People who do not belong online are difficult to engage. Here are some ways to deal with people who don’t belong online.
. How Would You Deal With A Diverse Student Population In Online Learning
University Online President Bryan Balicki, with Director of Digital Learning Marketing Natalie Price.
Last week’s Z Magazine won the Daily Beast Award for Online Paper of the Year—what a night that was! There are plenty of other excellent newspapers that we could have honored, but suffice it to say that we decided to honor Z Magazine because of the exemplary title, the insight and enthusiasm of the editors and their team members, and the rising online paper’s leading editor, Trevor Hamilton. Trevor is, in fact, the first online paper editor to win the Daily Beast Award, which must surely put him in rarefied air among other top publications.
In addition to Trevor’s honors, the other titles awarded that night included a Philadelphia Weekly article, a Digital Vision, a Jerusalem Post essay, an internal newsletter, Digital Fitness, a review of a Propaganda meter from The Outline, an interview with a microbiologist, and a revealing essay by a young couple seeking an online relationship.
What do all of these publications have in common? You could tell the authors by the headlines. Take this piece by Trevor Hamilton (the online paper’s editor), entitled “Online University Without Online University” for example:
It begins by insisting that being pro-science is bad for students.
The complaint is that scientific knowledge online is limited and unreliable. In the above-cited piece, Trevor writes:
These strains, also known as “biofuels,” are biofuels. They are not a scientific tool, but the byproduct of massive industrial spraying and farming campaigns. Because biofuels are basically foods, they can be used to cook food, make drinks, and heat houses. They can, therefore, not only compete with food to be consumed, but they compete with food to be grown.
This is great news for Trevor because it tells him that he’s in the right place, just when he needs the most. Let me tell you about the International Society for Agricultural and Biological Engineering—ISA, known for rejecting membership for anyone who knows the origin of genetic-engineering plants—and its history.
After spending two decades dating and ignoring, the woman I’d been with for five years suddenly called me last spring.
Most people do not have a clear sense of why she called. It was not that she had been sent my cell phone number by the ISA. Quite the contrary. But the IF, as the IF was known to its students, had a big problem. A scholar at the Institute for Applied Ecology had discovered that fauna in the tropics are a lot like the ones in the U.S. and Europe; for example, black vulture, black duck, and American crow are common to the U.S. and Europe, but not the tropics. When one researcher in Paris looked at these creatures, he was stunned to see that they didn’t exist.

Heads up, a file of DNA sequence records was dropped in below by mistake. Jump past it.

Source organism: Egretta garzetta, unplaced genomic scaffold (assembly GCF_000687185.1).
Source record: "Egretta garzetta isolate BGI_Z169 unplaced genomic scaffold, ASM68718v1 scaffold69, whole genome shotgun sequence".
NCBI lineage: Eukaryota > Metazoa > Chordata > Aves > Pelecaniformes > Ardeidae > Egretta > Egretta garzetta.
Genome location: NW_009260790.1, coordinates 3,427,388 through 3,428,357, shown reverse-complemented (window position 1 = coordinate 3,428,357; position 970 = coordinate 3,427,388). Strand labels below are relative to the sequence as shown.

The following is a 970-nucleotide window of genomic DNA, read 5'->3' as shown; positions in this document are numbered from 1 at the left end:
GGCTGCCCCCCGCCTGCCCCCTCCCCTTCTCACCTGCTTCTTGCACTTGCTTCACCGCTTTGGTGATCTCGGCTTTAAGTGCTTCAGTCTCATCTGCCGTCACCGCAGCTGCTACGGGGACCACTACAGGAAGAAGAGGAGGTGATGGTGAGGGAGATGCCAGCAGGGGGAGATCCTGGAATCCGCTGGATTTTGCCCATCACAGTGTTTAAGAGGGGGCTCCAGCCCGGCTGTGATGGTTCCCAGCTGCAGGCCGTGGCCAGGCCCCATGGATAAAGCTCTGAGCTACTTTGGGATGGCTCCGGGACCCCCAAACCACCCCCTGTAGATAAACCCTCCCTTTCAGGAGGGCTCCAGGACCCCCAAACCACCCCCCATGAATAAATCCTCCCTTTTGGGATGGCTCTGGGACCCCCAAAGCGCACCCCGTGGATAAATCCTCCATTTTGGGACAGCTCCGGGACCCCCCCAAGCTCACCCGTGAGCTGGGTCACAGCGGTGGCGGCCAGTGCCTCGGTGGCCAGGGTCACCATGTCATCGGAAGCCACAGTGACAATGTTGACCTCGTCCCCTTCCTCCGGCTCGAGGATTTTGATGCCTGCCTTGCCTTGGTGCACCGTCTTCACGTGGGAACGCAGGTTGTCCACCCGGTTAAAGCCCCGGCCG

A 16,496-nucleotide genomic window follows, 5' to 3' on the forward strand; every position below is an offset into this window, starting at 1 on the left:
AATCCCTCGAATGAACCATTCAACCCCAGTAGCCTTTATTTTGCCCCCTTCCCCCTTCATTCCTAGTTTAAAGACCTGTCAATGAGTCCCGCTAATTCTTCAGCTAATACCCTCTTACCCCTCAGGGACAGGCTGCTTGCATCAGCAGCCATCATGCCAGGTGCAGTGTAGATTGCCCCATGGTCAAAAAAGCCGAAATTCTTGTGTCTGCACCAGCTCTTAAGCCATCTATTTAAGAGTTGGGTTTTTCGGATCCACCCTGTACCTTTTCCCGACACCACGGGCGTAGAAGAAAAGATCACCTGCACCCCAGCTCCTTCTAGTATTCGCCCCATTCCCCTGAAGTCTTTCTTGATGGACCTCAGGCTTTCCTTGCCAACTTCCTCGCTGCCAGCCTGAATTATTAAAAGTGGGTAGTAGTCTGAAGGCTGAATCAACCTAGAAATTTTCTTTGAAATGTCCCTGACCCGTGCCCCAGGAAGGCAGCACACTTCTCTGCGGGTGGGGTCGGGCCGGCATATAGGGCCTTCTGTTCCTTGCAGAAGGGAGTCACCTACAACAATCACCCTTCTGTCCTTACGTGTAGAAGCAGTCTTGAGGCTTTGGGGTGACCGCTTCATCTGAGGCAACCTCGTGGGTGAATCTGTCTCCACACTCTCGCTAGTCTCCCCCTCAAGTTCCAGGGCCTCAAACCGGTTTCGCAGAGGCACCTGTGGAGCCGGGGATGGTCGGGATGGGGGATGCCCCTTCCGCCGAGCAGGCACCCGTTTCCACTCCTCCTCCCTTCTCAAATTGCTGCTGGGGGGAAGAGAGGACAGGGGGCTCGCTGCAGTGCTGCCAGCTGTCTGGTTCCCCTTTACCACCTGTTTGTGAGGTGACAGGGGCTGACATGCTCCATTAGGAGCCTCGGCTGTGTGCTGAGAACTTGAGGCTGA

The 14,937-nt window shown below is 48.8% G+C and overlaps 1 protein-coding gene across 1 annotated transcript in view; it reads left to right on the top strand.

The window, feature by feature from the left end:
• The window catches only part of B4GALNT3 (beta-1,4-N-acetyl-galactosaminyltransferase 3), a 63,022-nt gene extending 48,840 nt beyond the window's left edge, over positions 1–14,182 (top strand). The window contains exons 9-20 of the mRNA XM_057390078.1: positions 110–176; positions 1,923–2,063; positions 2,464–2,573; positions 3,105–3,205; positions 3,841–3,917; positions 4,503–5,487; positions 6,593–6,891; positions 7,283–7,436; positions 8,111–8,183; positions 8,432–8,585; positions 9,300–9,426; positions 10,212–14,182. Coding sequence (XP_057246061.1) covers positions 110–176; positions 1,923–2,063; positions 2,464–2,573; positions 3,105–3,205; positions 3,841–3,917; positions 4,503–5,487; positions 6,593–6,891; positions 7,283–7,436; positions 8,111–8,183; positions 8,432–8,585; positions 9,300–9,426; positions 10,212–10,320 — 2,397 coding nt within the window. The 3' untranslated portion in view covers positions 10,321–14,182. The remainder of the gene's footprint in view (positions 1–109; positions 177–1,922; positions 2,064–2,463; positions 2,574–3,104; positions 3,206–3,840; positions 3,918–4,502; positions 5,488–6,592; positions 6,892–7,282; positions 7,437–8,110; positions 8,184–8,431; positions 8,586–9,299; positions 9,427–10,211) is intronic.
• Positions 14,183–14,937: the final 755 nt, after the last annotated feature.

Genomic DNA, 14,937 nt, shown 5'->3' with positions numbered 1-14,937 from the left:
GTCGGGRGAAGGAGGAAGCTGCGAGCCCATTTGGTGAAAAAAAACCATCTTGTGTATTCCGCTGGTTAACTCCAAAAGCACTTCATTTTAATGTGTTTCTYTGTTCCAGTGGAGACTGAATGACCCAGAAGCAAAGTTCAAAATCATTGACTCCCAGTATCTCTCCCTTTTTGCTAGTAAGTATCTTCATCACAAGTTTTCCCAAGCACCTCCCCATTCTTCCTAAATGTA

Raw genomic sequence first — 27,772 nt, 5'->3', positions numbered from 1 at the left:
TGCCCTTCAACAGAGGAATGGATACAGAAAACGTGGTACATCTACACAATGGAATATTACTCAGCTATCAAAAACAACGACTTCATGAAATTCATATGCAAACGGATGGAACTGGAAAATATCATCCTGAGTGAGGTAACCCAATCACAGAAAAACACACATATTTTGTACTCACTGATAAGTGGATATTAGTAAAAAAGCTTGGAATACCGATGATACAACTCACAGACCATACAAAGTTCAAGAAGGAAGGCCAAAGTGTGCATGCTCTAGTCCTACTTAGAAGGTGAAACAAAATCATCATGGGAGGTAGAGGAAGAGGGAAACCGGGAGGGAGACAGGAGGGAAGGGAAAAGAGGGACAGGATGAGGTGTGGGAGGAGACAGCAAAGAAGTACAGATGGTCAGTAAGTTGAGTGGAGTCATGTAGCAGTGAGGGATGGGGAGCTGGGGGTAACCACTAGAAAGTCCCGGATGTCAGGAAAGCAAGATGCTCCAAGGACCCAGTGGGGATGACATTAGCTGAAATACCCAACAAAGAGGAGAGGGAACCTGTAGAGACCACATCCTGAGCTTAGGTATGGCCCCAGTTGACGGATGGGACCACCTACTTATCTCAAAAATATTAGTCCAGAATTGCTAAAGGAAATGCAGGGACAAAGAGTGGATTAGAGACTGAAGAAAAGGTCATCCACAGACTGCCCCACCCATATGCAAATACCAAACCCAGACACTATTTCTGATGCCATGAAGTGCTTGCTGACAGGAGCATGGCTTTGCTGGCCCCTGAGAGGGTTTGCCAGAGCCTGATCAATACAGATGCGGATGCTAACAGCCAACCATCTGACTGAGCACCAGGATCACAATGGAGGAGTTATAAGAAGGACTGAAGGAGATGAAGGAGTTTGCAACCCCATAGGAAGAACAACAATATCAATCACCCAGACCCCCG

The anthropologist, who knew there was no such creature, was asking why this animal, so different from the native species, was behaving in such strange ways. These were two very simple questions. He needed answers, he told me over a coffee.
I joked that maybe he should write a paper. But I continued laughing when he said that he could not reach a scientist at the Center for Biodiversity and Ecology of the University of Luxembourg who was likely to be able to talk to him. The center didn’t accept the university as a client.
Now, on the way back to the airport, I looked over the country of Luxembourg, not in vain, because I knew there was a Center for Biodiversity and Ecology there. But there was no biology. The closest, geographically, to possible contact was with the Insurance Institute for Business and Home Safety, and the Institute had concerns. That is, they were worried about the interesting-sounding articles. Maybe there was enough. But at that moment I had no idea I’d be speaking with one of the biggest swindlers in history.
Trevor won’t argue that there is no biodiversity in the tropics. We don’t know for sure. He’s focused on the chemical composition of flowers. But the incredible discovery of what may be a new carnivorous flower on this one stalk tells Trevor that the diversity of plant and animal life on these Islands may not be large enough to support biodiversity alone.